You may give special advice or encouragement to one group and not to the other group.
You should avoid interacting with the participants. This is known as Blinding.
Also, except for ethical reasons; the participants should not know the purpose of the experiment.
This is known as Double-Blinding.
This is because if some of them know that they are in the treatment group, they may behave differently than
they would, if they did not know about their group assignment. Perhaps, they might want to drink more coffee.
We want to avoid that situation.
Teacher: So, if the researcher does not know which participants are in the treatment group or control group;
it is called ...
Teacher: If the researcher nor the participants do not know which participants are in the
treatment group or control group;
it is called ...
The study should be double-blind. This means that the researcher and the participants should
not know which participants are in the treatment group or control group.
Student: But, this is difficult.
Teacher: how?
Some people in the control group might see some people in the treatment group drinking coffee.
They might want to taste/drink the coffee too.
Student: How do you avoid that?
Teacher: Very good observation and question.
Give them a placebo.
Give them something that looks like coffee and tastes like coffee, but is not coffee.
Hmmmm...what could that be? Please note their responses.
A placebo is usually given to the control group so they would not feel "left out" when
they see those in the treatment group taking something.
In summary, the characteristics of a good controlled experiment are:
(1.) Large sample size: The study should include the full range of the variation among the population
and allow for small differences to be noticed.
Studying many cases is more helpful that studying a few cases.
(2.) Controlled and randomized: Random assignment of subjects to treatment and control groups
to minimize bias.
Randomizing the individuals into groups is one way of preventing accidental bias in the study.
Bias is the tendency of a statistic to underestimate or overestimate a parameter.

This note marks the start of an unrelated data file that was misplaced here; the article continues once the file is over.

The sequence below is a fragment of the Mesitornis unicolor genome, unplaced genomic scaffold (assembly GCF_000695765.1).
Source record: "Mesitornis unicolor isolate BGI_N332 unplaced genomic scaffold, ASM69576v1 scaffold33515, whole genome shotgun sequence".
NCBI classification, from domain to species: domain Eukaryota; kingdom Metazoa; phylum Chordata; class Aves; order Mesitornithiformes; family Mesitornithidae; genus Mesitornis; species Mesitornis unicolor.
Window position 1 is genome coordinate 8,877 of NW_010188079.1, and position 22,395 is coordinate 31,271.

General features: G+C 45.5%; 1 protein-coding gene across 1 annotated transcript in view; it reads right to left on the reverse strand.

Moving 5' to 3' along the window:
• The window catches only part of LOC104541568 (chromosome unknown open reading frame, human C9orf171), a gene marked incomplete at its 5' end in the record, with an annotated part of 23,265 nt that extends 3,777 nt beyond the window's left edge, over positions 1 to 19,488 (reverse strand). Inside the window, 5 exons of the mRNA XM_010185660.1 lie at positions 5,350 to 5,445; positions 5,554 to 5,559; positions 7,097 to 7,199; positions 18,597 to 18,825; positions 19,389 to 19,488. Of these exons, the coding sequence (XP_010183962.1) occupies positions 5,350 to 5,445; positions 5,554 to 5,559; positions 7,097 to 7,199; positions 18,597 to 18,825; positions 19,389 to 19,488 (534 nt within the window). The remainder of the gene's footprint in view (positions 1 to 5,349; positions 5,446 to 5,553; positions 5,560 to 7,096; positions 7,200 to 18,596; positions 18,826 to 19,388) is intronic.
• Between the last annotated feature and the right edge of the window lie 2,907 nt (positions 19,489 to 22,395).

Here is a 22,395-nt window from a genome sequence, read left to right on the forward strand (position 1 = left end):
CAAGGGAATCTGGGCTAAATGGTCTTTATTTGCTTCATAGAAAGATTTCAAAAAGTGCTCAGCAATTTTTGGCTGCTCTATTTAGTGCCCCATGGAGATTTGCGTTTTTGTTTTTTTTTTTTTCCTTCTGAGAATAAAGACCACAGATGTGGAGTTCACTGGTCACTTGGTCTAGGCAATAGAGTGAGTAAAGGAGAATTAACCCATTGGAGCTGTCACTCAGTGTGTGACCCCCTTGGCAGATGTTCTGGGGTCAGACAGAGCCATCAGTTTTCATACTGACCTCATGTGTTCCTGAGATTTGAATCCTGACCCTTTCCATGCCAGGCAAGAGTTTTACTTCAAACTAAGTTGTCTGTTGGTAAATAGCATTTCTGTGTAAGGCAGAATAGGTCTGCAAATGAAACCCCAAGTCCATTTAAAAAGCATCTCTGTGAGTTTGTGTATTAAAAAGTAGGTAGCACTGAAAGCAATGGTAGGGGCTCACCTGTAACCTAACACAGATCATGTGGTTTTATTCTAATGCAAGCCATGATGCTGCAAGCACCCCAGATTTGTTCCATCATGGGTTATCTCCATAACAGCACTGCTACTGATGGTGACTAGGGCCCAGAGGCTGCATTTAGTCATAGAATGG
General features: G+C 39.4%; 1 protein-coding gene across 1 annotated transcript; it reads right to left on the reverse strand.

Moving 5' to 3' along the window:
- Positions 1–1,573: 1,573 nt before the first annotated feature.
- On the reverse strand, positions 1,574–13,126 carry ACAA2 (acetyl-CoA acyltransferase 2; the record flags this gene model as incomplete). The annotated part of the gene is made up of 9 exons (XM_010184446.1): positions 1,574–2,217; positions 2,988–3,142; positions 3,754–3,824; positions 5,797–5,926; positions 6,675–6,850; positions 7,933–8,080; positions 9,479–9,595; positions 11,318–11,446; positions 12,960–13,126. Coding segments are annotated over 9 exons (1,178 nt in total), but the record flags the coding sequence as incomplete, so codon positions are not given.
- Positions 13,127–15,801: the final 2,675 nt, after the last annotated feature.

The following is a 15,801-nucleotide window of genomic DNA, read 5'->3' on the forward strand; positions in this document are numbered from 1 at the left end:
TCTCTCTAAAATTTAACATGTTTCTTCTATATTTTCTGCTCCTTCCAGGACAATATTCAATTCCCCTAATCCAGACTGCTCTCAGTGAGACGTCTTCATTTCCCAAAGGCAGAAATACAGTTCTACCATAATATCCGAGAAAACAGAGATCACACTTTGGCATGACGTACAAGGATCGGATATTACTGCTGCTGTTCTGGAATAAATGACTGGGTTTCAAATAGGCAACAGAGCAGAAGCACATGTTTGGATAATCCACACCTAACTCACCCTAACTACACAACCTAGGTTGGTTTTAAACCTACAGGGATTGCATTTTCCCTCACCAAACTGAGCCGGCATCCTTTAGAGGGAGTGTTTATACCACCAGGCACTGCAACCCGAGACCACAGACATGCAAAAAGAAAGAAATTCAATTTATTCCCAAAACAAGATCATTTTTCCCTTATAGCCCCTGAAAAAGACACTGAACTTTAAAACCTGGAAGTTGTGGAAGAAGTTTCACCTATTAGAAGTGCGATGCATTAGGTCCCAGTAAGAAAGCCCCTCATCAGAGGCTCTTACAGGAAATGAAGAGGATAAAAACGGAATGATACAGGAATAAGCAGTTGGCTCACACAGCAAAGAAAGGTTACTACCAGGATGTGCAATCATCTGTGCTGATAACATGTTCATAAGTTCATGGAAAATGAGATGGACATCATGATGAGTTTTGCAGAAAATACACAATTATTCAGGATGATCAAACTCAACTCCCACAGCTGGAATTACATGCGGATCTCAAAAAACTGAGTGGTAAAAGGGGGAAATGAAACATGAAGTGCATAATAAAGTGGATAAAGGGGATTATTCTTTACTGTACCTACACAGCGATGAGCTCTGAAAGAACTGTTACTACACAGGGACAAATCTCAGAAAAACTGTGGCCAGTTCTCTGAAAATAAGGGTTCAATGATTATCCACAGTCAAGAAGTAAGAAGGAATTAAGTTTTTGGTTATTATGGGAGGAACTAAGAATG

There is a bias when the results are influenced in any particular way.
Also, controlling more variables in planning an experiment helps ensure each study group is similar
to the other study groups.
(3.) Double-blind: Neither the subjects nor the researcher should know who is in which group.
(4.) Placebo: Placebo controls for possible differences between groups that occur simply
because some subjects are more likely than others to expect their treatment to be effective.
Using a control group with a placebo is important since otherwise subjects in the control group may
behave differently than those in the treatment group.
Statistical Significance is achieved when the result of an experiment is very unlikely to occur by
chance.
Practical Significance is related to whether common sense suggests that the treatment makes
enough difference to justify its use.
It is possible for a treatment to have statistical significance, but not practical significance.
Exercise 2
(6.) Identify the variables in this article.
Proceedings of the National Academy of Sciences
A January $31, 2011$ report randomly assigned $120$ elderly men and women who volunteered to be part
of this study (average age of mid-$60$s) to one of two exercise groups.
One group walked around a track three times a week.
The other group did a variety of less aerobic exercises, including yoga and resistance training
with hands.
After a year, brain scans showed that among the walkers, the hippocampus (part of the brain responsible
for forming memories) had increased in volume by about $2\%$ on average. For the others, it declined by
about $1.4\%$.
(7.) Is the study an observational study or controlled experiment?
Breast milk versus Formula - LIVE SCIENCE
The study involved $234$ infants who were divided into three groups.